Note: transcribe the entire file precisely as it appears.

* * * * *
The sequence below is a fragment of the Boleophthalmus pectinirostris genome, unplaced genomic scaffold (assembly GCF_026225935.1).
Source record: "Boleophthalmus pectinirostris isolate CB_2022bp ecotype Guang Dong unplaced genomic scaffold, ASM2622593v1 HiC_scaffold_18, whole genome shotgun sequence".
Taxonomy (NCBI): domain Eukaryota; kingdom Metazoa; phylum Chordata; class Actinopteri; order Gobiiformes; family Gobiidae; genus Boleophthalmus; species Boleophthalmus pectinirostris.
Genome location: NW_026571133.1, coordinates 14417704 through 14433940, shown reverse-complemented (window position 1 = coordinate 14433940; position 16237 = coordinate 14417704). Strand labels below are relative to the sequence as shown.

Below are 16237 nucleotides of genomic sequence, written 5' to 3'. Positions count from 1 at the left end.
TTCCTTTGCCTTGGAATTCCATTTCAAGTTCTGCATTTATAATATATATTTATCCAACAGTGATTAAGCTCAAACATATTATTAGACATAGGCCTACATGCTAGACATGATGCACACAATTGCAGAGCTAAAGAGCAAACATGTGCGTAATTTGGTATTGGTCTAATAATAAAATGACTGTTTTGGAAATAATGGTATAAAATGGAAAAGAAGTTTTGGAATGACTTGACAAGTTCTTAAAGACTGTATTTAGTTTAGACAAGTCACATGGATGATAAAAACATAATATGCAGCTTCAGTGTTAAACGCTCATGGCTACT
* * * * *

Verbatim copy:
The sequence below is a fragment of the Boleophthalmus pectinirostris genome, unplaced genomic scaffold (assembly GCF_026225935.1).
Source record: "Boleophthalmus pectinirostris isolate CB_2022bp ecotype Guang Dong unplaced genomic scaffold, ASM2622593v1 HiC_scaffold_18, whole genome shotgun sequence".
Taxonomy (NCBI): domain Eukaryota; kingdom Metazoa; phylum Chordata; class Actinopteri; order Gobiiformes; family Gobiidae; genus Boleophthalmus; species Boleophthalmus pectinirostris.
Genome location: NW_026571133.1, coordinates 14417704 through 14433940, shown reverse-complemented (window position 1 = coordinate 14433940; position 16237 = coordinate 14417704). Strand labels below are relative to the sequence as shown.

Below are 16237 nucleotides of genomic sequence, written 5' to 3'. Positions count from 1 at the left end.
TTCCTTTGCCTTGGAATTCCATTTCAAGTTCTGCATTTATAATATATATTTATCCAACAGTGATTAAGCTCAAACATATTATTAGACATAGGCCTACATGCTAGACATGATGCACACAATTGCAGAGCTAAAGAGCAAACATGTGCGTAATTTGGTATTGGTCTAATAATAAAATGACTGTTTTGGAAATAATGGTATAAAATGGAAAAGAAGTTTTGGAATGACTTGACAAGTTCTTAAAGACTGTATTTAGTTTAGACAAGTCACATGGATGATAAAAACATAATATGCAGCTTCAGTGTTAAACGCTCATGGCTACT